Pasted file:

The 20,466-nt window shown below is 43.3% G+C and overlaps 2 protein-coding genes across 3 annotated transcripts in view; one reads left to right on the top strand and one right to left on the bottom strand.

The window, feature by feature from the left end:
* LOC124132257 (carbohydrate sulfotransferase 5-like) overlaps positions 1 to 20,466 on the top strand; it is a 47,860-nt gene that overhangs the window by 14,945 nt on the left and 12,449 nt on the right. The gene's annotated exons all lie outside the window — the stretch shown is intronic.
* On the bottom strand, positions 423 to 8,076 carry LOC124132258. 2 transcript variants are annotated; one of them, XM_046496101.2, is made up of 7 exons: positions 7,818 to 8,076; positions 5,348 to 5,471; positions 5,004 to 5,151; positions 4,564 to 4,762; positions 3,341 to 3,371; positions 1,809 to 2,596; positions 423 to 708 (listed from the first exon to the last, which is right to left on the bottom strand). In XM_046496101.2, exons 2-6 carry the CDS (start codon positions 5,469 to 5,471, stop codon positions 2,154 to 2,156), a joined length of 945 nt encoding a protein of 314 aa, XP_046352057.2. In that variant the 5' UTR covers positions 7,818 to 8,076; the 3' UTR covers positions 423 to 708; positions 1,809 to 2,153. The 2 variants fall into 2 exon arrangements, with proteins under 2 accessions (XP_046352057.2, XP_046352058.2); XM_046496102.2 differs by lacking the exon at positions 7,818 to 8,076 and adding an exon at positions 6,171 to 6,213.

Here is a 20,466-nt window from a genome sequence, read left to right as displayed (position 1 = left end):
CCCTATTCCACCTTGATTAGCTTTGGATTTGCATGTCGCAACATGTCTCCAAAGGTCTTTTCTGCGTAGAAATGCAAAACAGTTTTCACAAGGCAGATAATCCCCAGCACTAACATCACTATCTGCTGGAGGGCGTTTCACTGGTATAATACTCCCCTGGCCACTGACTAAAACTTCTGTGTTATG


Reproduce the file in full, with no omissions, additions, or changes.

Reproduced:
The 20,466-nt window shown below is 43.3% G+C and overlaps 2 protein-coding genes across 3 annotated transcripts in view; one reads left to right on the top strand and one right to left on the bottom strand.

The window, feature by feature from the left end:
* LOC124132257 (carbohydrate sulfotransferase 5-like) overlaps positions 1 to 20,466 on the top strand; it is a 47,860-nt gene that overhangs the window by 14,945 nt on the left and 12,449 nt on the right. The gene's annotated exons all lie outside the window — the stretch shown is intronic.
* On the bottom strand, positions 423 to 8,076 carry LOC124132258. 2 transcript variants are annotated; one of them, XM_046496101.2, is made up of 7 exons: positions 7,818 to 8,076; positions 5,348 to 5,471; positions 5,004 to 5,151; positions 4,564 to 4,762; positions 3,341 to 3,371; positions 1,809 to 2,596; positions 423 to 708 (listed from the first exon to the last, which is right to left on the bottom strand). In XM_046496101.2, exons 2-6 carry the CDS (start codon positions 5,469 to 5,471, stop codon positions 2,154 to 2,156), a joined length of 945 nt encoding a protein of 314 aa, XP_046352057.2. In that variant the 5' UTR covers positions 7,818 to 8,076; the 3' UTR covers positions 423 to 708; positions 1,809 to 2,153. The 2 variants fall into 2 exon arrangements, with proteins under 2 accessions (XP_046352057.2, XP_046352058.2); XM_046496102.2 differs by lacking the exon at positions 7,818 to 8,076 and adding an exon at positions 6,171 to 6,213.

Here is a 20,466-nt window from a genome sequence, read left to right as displayed (position 1 = left end):
CCCTATTCCACCTTGATTAGCTTTGGATTTGCATGTCGCAACATGTCTCCAAAGGTCTTTTCTGCGTAGAAATGCAAAACAGTTTTCACAAGGCAGATAATCCCCAGCACTAACATCACTATCTGCTGGAGGGCGTTTCACTGGTATAATACTCCCCTGGCCACTGACTAAAACTTCTGTGTTATG